BACKGROUND: The first wave of the Covid-19 pandemic hit Israel in late February 2020. The present study examines patterns of the first wave of Covid-19 morbidity in Israel at the macro level, during the period of late February to early June 2020, when the first wave has faded out. The analysis focuses on the significance of four sociodemographic variables: socioeconomic status, population density, rate of elderly population and minority status (Jewish / Arab identity) of the population in cities with 5000 residents or more. Additionally, we take a closer look into the association between morbidity rates and one SES component - home Internet access. METHODS: The article is a cross sectional study of morbidity rates, investigated on a residential community basis. Following the descriptive statistics, we move on to present multivariate analysis to explore associations between these variables and Covid-19 morbidity in Israel. RESULTS: Both the descriptive statistics and regressions show morbidity rates to be positively associated with population density. Socioeconomic status as well as the size of elderly population were both significantly related to morbidity, but only in Jewish communities. Interestingly, the association was inverse in both cases. i.e., the higher the SES the lower the morbidity and the larger the elderly population, the lower the community's morbidity. Another interesting result is that overall, morbidity rates in Jewish cities were consistently higher than in Arab communities. CONCLUSIONS: We attribute the low morbidity rates in communities with relatively small elderly populations to the exceptionally high fertility rates in ultra-orthodox communities that sustained increased rates of morbidity; the lower morbidity in Arab communities is attributed to several factors, including the spatial Jewish-Arab segregation.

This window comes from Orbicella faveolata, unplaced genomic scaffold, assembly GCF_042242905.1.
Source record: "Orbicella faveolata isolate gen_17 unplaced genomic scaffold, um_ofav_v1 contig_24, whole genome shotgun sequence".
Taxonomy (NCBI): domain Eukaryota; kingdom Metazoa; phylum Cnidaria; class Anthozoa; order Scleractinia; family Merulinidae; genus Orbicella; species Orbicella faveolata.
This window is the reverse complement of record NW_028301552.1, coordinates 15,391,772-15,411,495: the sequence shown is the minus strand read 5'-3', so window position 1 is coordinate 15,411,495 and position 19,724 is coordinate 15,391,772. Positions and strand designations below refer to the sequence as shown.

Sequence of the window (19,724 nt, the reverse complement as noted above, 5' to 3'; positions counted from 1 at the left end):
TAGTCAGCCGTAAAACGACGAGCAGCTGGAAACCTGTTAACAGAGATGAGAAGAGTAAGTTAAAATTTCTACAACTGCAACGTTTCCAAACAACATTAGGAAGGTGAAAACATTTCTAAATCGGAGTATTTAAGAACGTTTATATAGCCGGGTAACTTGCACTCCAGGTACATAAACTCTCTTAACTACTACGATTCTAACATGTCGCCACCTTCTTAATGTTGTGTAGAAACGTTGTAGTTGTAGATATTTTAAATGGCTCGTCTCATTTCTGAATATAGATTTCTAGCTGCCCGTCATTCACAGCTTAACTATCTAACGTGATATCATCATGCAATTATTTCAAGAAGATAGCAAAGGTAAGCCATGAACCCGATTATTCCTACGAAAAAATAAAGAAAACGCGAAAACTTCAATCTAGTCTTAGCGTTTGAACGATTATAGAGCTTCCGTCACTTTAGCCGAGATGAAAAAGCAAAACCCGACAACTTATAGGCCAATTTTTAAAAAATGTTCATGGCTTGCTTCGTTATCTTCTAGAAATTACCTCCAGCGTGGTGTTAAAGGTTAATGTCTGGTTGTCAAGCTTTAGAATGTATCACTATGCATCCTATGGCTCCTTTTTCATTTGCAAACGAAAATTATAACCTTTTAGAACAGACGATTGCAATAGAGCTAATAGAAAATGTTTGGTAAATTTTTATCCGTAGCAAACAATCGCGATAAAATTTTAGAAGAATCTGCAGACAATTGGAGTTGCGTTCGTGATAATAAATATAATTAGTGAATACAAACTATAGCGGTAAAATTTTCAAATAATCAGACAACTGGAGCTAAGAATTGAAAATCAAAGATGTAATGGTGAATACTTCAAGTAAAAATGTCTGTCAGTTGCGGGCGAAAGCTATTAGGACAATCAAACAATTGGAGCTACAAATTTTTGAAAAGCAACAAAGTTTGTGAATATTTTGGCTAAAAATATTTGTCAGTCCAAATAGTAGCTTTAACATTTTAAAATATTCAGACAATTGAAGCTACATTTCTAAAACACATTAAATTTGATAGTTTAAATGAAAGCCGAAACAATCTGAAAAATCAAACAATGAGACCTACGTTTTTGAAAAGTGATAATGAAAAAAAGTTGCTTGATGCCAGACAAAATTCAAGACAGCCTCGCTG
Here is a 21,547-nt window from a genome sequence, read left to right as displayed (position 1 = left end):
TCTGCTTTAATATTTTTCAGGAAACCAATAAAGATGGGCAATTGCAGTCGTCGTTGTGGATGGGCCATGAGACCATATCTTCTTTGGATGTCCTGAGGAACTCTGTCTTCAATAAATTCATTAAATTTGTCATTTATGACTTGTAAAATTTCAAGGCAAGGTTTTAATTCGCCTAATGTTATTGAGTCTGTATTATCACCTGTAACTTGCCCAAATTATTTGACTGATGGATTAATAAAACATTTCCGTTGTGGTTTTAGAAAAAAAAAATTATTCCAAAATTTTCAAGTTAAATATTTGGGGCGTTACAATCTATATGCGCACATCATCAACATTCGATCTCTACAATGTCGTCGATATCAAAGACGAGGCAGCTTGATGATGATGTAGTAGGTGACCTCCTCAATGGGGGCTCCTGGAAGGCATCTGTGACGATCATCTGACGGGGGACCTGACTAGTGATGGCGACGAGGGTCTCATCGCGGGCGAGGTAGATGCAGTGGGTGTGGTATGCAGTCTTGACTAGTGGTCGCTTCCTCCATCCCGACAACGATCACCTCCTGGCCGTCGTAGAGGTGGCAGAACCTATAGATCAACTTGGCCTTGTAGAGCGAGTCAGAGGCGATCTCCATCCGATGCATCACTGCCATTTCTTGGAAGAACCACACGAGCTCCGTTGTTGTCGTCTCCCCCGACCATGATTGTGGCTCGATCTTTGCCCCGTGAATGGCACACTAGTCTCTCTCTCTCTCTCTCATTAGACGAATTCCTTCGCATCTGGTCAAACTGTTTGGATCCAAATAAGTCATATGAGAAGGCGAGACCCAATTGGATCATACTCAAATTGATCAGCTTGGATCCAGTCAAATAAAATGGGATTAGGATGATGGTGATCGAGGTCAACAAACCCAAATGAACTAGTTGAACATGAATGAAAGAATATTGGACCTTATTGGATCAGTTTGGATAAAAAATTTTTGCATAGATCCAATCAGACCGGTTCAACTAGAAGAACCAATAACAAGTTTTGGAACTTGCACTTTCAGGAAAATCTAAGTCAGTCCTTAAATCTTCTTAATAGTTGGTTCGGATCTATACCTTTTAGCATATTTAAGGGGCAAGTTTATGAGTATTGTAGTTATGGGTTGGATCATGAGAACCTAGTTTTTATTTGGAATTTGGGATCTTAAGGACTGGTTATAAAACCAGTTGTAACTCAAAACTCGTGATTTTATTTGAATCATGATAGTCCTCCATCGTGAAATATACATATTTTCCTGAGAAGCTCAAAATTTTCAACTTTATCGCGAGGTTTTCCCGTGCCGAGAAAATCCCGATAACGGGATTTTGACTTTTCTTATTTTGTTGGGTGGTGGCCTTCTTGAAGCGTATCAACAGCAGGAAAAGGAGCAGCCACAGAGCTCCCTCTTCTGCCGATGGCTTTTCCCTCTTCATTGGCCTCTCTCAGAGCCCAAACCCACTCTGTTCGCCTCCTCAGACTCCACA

Assuntos
Árabes/estatística & dados numéricos , Infecções por Coronavirus/epidemiologia , Judeus/estatística & dados numéricos , Grupos Minoritários/estatística & dados numéricos , Pandemias , Pneumonia Viral/epidemiologia , Características de Residência/estatística & dados numéricos , Idoso , Estudos Transversais , Humanos , Israel/epidemiologia , Morbidade/tendências , Densidade Demográfica , Classe Social
14.
Int J Psychol ; 55(5): 779-788, 2020 Oct.
Artigo em Inglês | MEDLINE | ID: mdl-32940935

RESUMO

School belonging is pivotal in enabling sustained task engagement, yet minorities' belonging is contingent on the intergroup context. From a social identity approach, discrimination experiences elicit identity threat, undermining school belonging. Conversely, a positive diversity climate may shield belonging through protecting minority identities. This study addresses minority school belonging and task engagement from the interplay of identity threat and protection in diverse classrooms. We hypothesise that a positive diversity climate can buffer minority disengagement in response to discrimination by protecting school belonging. Drawing on Turkish and Moroccan minority samples (N = 1050) in 274 diverse classrooms in 52 Belgian secondary schools, we test multilevel models with school belonging as mediating process connecting minorities' engagement to the interplay of discrimination experiences with perceived diversity climate. Minority youth who experienced discrimination from teachers reported less school belonging, which in turn predicted lower task engagement. Conversely, minority perceptions of a positive diversity climate predicted more belonging. Moreover, perceived diversity climate buffered minority engagement against personal experiences of discrimination through protecting school belonging. Whereas discrimination experiences undermined minority school belonging and task engagement, minority perceptions of a positive diversity climate protected belonging and engagement against discrimination.


Assuntos
Grupos Minoritários/estatística & dados numéricos , Identificação Social , Adolescente , Criança , Feminino , Humanos , Masculino , Racismo
15.
AIDS Patient Care STDS ; 34(9): 399-416, 2020 09.
Artigo em Inglês | MEDLINE | ID: mdl-32931317

RESUMO